Why do snails have hairs? : A Bayesian inference of character evolution


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PFENNINGER, Markus, Magda HRABÁKOVÁ, Dirk STEINKE, Aline DÈPRAZ, 2005. Why do snails have hairs? : A Bayesian inference of character evolution. In: BMC Evolutionary Biology. 5(1), 59. ISSN 1471-2148. eISSN 1471-2148

@article{Pfenninger2005snail-28151, title={Why do snails have hairs? : A Bayesian inference of character evolution}, year={2005}, doi={10.1186/1471-2148-5-59}, number={1}, volume={5}, issn={1471-2148}, journal={BMC Evolutionary Biology}, author={Pfenninger, Markus and Hrabáková, Magda and Steinke, Dirk and Dèpraz, Aline}, note={Article Number: 59} }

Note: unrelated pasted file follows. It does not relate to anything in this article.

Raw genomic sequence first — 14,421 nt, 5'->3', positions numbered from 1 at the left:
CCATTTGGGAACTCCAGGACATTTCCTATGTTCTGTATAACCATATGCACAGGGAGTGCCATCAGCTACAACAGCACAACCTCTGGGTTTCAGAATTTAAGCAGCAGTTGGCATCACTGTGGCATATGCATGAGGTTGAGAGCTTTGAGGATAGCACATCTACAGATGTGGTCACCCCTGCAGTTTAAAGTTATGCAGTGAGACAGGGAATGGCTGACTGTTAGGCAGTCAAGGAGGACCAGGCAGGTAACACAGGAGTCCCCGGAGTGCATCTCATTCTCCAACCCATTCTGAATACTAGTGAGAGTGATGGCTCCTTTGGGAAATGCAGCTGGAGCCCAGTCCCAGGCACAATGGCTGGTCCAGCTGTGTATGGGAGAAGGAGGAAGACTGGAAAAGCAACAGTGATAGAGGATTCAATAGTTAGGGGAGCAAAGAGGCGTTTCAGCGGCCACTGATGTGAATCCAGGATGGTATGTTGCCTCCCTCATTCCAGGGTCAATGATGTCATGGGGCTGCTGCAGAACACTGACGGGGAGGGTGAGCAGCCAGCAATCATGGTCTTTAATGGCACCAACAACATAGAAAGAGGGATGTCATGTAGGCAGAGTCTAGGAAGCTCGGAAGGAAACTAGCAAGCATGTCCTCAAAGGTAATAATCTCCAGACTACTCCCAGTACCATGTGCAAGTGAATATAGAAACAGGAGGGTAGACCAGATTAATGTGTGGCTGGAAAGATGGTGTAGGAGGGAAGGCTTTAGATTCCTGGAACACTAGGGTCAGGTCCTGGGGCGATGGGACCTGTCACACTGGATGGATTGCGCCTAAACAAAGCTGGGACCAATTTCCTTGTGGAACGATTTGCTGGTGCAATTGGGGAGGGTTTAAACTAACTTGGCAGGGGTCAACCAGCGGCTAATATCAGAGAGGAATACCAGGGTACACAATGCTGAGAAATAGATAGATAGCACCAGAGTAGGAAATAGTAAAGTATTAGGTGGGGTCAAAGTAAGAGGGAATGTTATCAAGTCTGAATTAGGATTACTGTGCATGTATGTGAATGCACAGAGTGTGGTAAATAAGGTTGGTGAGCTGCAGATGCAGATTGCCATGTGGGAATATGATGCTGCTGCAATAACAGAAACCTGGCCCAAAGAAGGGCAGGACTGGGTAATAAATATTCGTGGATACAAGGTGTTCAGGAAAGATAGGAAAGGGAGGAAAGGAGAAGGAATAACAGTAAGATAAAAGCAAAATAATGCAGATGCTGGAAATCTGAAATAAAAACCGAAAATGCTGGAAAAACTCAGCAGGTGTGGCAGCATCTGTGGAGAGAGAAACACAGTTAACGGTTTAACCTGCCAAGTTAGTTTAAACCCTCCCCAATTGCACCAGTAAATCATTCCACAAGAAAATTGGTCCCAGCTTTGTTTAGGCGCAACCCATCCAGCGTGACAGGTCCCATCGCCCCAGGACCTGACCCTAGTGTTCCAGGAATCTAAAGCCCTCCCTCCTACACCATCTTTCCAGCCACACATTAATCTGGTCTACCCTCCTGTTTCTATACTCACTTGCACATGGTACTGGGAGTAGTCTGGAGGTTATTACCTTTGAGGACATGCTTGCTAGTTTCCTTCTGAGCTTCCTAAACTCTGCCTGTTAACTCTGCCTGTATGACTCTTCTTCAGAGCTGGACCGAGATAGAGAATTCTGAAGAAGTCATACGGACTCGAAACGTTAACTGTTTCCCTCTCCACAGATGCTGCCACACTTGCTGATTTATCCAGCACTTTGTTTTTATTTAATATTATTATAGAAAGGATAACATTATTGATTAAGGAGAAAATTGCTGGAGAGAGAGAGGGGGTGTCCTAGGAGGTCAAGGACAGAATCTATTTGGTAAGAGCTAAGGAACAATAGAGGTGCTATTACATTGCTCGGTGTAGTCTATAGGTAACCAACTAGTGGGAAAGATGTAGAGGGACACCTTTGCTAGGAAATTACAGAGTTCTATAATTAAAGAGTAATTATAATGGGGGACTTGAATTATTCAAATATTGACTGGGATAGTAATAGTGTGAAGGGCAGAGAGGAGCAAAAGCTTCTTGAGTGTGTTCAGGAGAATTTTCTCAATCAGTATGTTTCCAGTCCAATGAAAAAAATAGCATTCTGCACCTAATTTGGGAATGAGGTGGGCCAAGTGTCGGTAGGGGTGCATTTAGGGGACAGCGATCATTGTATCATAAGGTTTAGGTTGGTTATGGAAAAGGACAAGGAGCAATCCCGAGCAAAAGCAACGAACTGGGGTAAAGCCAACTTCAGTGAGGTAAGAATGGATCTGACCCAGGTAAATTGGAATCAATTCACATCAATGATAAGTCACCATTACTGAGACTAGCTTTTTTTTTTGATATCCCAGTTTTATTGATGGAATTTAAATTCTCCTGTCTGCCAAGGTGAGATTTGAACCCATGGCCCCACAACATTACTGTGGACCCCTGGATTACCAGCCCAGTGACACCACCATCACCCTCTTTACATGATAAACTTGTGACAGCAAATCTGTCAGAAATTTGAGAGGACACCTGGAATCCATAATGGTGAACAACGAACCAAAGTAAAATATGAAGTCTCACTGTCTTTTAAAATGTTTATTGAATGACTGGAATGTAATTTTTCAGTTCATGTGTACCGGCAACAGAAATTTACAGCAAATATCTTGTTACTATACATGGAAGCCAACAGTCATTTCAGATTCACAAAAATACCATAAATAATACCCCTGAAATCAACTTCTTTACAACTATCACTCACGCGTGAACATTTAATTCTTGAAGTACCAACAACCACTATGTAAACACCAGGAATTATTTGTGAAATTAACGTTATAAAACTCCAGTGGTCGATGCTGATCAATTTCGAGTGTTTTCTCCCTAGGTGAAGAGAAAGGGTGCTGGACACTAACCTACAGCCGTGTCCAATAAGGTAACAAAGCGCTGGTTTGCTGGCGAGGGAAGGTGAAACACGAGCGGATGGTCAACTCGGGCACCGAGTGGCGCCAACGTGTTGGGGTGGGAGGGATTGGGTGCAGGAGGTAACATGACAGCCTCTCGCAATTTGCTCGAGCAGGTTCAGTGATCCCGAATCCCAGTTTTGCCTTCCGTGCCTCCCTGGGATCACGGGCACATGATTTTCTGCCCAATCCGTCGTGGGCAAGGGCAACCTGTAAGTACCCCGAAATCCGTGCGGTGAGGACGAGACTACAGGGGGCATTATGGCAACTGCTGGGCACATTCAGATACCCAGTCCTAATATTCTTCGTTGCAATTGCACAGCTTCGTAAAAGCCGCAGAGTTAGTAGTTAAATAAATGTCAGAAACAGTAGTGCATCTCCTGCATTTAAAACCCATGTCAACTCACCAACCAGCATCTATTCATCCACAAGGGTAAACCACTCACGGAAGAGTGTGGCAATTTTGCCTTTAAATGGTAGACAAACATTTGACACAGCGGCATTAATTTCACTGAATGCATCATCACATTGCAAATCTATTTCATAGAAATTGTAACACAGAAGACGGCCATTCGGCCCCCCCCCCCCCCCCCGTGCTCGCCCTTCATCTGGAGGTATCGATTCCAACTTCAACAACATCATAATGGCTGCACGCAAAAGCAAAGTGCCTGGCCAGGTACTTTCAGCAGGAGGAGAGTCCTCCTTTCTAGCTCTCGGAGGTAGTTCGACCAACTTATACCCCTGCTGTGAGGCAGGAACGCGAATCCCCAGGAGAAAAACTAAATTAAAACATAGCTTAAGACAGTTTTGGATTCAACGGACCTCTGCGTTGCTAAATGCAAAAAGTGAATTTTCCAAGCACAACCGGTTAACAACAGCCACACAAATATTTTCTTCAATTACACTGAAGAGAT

Why do snails have hairs? : A Bayesian inference of character evolution Dèpraz, Aline eng Hrabáková, Magda 2005 Steinke, Dirk 2014-06-24T08:23:17Z 2014-06-24T08:23:17Z Dèpraz, Aline deposit-license Background<br /><br /><br />Costly structures need to represent an adaptive advantage in order to be maintained over evolutionary times. Contrary to many other conspicuous shell ornamentations of gastropods, the haired shells of several Stylommatophoran land snails still lack a convincing adaptive explanation. In the present study, we analysed the correlation between the presence/absence of hairs and habitat conditions in the genus Trochulus in a Bayesian framework of character evolution.<br /><br /><br /><br />Results<br /><br /><br />Haired shells appeared to be the ancestral character state, a feature most probably lost three times independently. These losses were correlated with a shift from humid to dry habitats, indicating an adaptive function of hairs in moist environments. It had been previously hypothesised that these costly protein structures of the outer shell layer facilitate the locomotion in moist habitats. Our experiments, on the contrary, showed an increased adherence of haired shells to wet surfaces.<br /><br /><br /><br />Conclusion<br /><br /><br />We propose the hypothesis that the possession of hairs facilitates the adherence of the snails to their herbaceous food plants during foraging when humidity levels are high. The absence of hairs in some Trochulus species could thus be explained as a loss of the potential adaptive function linked to habitat shifts. Pfenninger, Markus Steinke, Dirk BMC Evolutionary Biology ; 5 (2005). - 59 Hrabáková, Magda Pfenninger, Markus

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